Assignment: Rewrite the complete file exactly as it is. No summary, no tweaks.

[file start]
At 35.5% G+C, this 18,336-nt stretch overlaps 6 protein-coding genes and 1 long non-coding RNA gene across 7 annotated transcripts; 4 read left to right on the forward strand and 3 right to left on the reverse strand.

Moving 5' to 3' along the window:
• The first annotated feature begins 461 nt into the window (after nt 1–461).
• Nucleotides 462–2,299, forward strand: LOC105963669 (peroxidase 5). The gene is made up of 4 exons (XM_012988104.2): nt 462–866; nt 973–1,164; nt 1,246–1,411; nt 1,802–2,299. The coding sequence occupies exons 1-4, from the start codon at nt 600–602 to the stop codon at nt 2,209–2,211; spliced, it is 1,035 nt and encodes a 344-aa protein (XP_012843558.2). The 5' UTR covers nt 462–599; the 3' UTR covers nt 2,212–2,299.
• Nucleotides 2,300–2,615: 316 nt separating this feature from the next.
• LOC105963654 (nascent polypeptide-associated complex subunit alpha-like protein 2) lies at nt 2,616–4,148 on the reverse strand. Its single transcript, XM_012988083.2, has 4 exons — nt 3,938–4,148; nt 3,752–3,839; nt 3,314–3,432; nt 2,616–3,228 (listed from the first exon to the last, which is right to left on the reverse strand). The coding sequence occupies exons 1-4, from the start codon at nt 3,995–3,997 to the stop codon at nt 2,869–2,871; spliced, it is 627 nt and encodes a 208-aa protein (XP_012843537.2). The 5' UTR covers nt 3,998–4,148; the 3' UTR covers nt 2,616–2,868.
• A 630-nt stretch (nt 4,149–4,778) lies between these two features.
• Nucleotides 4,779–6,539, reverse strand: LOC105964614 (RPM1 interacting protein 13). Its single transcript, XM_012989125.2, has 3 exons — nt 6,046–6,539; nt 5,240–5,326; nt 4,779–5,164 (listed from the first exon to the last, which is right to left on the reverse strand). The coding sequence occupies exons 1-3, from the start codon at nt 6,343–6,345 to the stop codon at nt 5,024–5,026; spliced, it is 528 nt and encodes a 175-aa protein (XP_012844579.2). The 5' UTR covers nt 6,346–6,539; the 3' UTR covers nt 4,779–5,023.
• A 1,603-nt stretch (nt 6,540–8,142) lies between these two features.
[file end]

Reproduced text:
At 35.5% G+C, this 18,336-nt stretch overlaps 6 protein-coding genes and 1 long non-coding RNA gene across 7 annotated transcripts; 4 read left to right on the forward strand and 3 right to left on the reverse strand.

Moving 5' to 3' along the window:
• The first annotated feature begins 461 nt into the window (after nt 1–461).
• Nucleotides 462–2,299, forward strand: LOC105963669 (peroxidase 5). The gene is made up of 4 exons (XM_012988104.2): nt 462–866; nt 973–1,164; nt 1,246–1,411; nt 1,802–2,299. The coding sequence occupies exons 1-4, from the start codon at nt 600–602 to the stop codon at nt 2,209–2,211; spliced, it is 1,035 nt and encodes a 344-aa protein (XP_012843558.2). The 5' UTR covers nt 462–599; the 3' UTR covers nt 2,212–2,299.
• Nucleotides 2,300–2,615: 316 nt separating this feature from the next.
• LOC105963654 (nascent polypeptide-associated complex subunit alpha-like protein 2) lies at nt 2,616–4,148 on the reverse strand. Its single transcript, XM_012988083.2, has 4 exons — nt 3,938–4,148; nt 3,752–3,839; nt 3,314–3,432; nt 2,616–3,228 (listed from the first exon to the last, which is right to left on the reverse strand). The coding sequence occupies exons 1-4, from the start codon at nt 3,995–3,997 to the stop codon at nt 2,869–2,871; spliced, it is 627 nt and encodes a 208-aa protein (XP_012843537.2). The 5' UTR covers nt 3,998–4,148; the 3' UTR covers nt 2,616–2,868.
• A 630-nt stretch (nt 4,149–4,778) lies between these two features.
• Nucleotides 4,779–6,539, reverse strand: LOC105964614 (RPM1 interacting protein 13). Its single transcript, XM_012989125.2, has 3 exons — nt 6,046–6,539; nt 5,240–5,326; nt 4,779–5,164 (listed from the first exon to the last, which is right to left on the reverse strand). The coding sequence occupies exons 1-3, from the start codon at nt 6,343–6,345 to the stop codon at nt 5,024–5,026; spliced, it is 528 nt and encodes a 175-aa protein (XP_012844579.2). The 5' UTR covers nt 6,346–6,539; the 3' UTR covers nt 4,779–5,023.
• A 1,603-nt stretch (nt 6,540–8,142) lies between these two features.